Eric……how about you just stop spending and/or breaking traffic laws. i havent had a ticket in 40 years. the cops can do whatever they want…. they arent looking for me. 🙂

    • GA LEO

      February 26, 2017 at 8:28 pm

      Yes, we can.

  2. Lolfuck12

    December 8, 2018 at 11:23 pm

    Cops are all crooked that’s my opinion haven’t met a decent one yet here in Georgia there racist as fuck in chatt there dirty and racist there just gang bangers in blue this whole government is just Fucked we need revolution we know what side the piggies are on already and it definitely not the citizens

  3. Mark

    October 3, 2020 at 10:02 pm

    No you cannot. You are public servants, who are paid by the public. You have to have a blue light visible, if the the vehicle being used, is routinely used for traffic operations. Learn too read before sound so arrogant and foolish. This is the reason so many people have lost all respect for you. You have abandoned your primary CONSTITUTIONAL duty, to protect and serve, and moved straight to subjugation and profit. It’s sad and extremely pathetic, that you cant see that. Or can you? You should be ashamed of yourselves, no doubt you’re not though.

  4. Tony G Wortham-Collins

    July 18, 2021 at 2:48 pm

    What if the Leo has no lights or identifying markings on his vehicle? I honestly thought he was just trying to run me off the road.

  5. Concerned citizens

    March 24, 2022 at 1:20 pm

    Universal Citation: GA Code § 40-8-91 (2020)
    Except as provided in subsection (b) of this Code section, any motor vehicle which is used on official business by any person authorized to make arrests for traffic violations in this state, or any municipality or county thereof, shall be distinctly marked on each side and the back with the name of the agency responsible therefor, in letters not less than four inches in height.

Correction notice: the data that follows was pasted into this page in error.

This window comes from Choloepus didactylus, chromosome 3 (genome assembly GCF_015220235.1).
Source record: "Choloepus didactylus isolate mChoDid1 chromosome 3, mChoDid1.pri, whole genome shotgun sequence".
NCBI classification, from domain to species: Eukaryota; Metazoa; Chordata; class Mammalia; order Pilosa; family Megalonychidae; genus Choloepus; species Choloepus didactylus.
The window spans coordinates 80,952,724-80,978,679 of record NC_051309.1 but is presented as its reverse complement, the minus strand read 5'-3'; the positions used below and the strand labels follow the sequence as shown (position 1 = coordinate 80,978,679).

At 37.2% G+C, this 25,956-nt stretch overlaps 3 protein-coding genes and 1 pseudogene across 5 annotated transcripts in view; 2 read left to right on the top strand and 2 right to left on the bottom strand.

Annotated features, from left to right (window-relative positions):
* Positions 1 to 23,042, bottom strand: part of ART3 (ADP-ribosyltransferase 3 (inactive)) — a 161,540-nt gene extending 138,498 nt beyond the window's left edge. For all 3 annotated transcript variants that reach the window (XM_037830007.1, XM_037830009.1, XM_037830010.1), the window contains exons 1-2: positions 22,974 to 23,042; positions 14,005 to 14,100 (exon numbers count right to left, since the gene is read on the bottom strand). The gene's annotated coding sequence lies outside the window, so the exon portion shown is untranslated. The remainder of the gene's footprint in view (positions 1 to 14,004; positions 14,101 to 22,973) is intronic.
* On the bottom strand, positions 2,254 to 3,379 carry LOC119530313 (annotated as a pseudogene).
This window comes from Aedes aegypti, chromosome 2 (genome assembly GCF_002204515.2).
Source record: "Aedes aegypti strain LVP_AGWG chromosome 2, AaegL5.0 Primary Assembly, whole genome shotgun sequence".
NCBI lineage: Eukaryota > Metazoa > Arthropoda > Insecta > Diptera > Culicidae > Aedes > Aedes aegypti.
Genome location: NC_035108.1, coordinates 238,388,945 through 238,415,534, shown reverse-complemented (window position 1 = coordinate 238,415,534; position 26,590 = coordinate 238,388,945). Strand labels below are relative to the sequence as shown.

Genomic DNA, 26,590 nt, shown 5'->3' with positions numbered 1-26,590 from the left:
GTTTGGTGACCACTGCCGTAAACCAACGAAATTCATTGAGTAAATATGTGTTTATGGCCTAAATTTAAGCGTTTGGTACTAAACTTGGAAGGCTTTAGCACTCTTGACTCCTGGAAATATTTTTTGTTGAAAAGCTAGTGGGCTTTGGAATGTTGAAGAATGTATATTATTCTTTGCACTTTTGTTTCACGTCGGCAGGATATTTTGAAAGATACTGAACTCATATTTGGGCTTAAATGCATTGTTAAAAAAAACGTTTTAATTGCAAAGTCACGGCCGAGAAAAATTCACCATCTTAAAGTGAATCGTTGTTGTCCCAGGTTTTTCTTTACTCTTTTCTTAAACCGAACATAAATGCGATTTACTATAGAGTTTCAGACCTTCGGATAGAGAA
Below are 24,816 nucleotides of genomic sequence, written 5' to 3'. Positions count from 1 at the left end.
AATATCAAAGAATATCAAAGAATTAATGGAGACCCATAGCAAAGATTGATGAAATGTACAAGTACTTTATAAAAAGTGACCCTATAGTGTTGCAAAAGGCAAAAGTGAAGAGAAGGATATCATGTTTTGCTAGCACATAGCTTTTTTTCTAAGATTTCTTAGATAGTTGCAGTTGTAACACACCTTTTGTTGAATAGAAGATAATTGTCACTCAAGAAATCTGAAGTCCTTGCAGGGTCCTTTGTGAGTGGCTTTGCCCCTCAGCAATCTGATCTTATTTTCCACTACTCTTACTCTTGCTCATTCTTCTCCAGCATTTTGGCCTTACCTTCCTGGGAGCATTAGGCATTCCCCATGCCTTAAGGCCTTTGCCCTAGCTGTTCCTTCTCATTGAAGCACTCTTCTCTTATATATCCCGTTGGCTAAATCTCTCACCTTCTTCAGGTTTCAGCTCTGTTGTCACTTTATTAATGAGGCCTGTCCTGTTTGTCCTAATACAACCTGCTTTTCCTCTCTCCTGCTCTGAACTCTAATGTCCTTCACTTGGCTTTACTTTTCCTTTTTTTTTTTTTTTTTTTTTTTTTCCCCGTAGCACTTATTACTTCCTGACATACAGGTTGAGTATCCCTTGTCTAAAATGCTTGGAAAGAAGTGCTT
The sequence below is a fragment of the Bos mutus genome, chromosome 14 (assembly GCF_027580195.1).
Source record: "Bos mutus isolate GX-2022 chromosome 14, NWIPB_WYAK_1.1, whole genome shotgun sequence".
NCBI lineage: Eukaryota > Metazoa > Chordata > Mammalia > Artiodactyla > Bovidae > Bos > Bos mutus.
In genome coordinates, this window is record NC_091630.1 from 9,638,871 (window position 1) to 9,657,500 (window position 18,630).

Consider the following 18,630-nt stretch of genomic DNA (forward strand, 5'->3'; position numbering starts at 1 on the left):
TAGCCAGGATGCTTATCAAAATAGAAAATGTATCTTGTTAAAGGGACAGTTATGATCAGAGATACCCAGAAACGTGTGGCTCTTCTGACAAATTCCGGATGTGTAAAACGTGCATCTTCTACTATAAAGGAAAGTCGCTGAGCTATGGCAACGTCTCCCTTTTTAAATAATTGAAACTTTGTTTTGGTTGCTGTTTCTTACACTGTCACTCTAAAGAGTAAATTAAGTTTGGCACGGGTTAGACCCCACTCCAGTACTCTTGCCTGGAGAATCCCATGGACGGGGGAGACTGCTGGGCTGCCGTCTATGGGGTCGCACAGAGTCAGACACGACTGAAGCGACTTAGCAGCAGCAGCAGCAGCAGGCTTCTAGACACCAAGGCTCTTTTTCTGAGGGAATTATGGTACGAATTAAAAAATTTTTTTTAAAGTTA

Any motor vehicle, except as hereinafter provided in this subsection, used by any employee of the Georgia State Patrol for the purpose of enforcing the traffic laws of this state shall be distinctly painted, marked, and equipped in such manner as shall be prescribed by the commissioner of public safety pursuant to this Code section. The commissioner in prescribing the manner in which such vehicles shall be painted, marked, or equipped shall:
    Require that all such motor vehicles be painted in a two-toned uniform color or a solid color. For vehicles painted in a two-toned uniform color, the hood, top, and the top area not to exceed 12 inches below the bottom of the window opening thereof shall be a light gray color and the remaining portion of said motor vehicle shall be painted a dark blue color;
    Require that any such motor vehicle be equipped with at least one lamp which when lighted shall display a flashing or revolving colored light visible under normal atmospheric conditions for a distance of 500 feet from the front and rear of such vehicle; and
    Require that any such motor vehicle shall be distinctly marked on each side and the back thereof with the wording “State Patrol” in letters not less than six inches in height of a contrasting color from the background color of the motor vehicle.
    It shall be unlawful for any person, except persons lawfully entitled to own vehicles for law enforcement purposes, to paint, mark, or equip any motor vehicle in the same manner prescribed by this Code section or by the commissioner for law enforcement vehicles.